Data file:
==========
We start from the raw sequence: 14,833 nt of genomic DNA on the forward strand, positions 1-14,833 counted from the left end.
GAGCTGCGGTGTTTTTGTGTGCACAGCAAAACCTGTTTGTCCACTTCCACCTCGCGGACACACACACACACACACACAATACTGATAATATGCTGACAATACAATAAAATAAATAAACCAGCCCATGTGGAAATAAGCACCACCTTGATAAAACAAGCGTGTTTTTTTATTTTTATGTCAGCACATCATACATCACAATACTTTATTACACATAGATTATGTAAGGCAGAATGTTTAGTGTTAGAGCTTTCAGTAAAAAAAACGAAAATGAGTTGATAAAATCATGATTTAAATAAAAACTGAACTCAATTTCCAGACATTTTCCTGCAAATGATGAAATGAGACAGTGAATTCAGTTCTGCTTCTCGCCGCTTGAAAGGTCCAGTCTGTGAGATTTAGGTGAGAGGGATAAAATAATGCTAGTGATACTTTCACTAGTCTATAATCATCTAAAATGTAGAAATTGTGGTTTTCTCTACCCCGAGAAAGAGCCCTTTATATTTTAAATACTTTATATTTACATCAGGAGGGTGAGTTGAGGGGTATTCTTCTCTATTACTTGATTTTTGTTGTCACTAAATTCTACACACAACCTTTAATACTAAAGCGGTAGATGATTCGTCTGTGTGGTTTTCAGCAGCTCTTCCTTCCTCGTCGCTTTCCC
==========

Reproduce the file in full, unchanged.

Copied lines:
We start from the raw sequence: 14,833 nt of genomic DNA on the forward strand, positions 1-14,833 counted from the left end.
GAGCTGCGGTGTTTTTGTGTGCACAGCAAAACCTGTTTGTCCACTTCCACCTCGCGGACACACACACACACACACACAATACTGATAATATGCTGACAATACAATAAAATAAATAAACCAGCCCATGTGGAAATAAGCACCACCTTGATAAAACAAGCGTGTTTTTTTATTTTTATGTCAGCACATCATACATCACAATACTTTATTACACATAGATTATGTAAGGCAGAATGTTTAGTGTTAGAGCTTTCAGTAAAAAAAACGAAAATGAGTTGATAAAATCATGATTTAAATAAAAACTGAACTCAATTTCCAGACATTTTCCTGCAAATGATGAAATGAGACAGTGAATTCAGTTCTGCTTCTCGCCGCTTGAAAGGTCCAGTCTGTGAGATTTAGGTGAGAGGGATAAAATAATGCTAGTGATACTTTCACTAGTCTATAATCATCTAAAATGTAGAAATTGTGGTTTTCTCTACCCCGAGAAAGAGCCCTTTATATTTTAAATACTTTATATTTACATCAGGAGGGTGAGTTGAGGGGTATTCTTCTCTATTACTTGATTTTTGTTGTCACTAAATTCTACACACAACCTTTAATACTAAAGCGGTAGATGATTCGTCTGTGTGGTTTTCAGCAGCTCTTCCTTCCTCGTCGCTTTCCC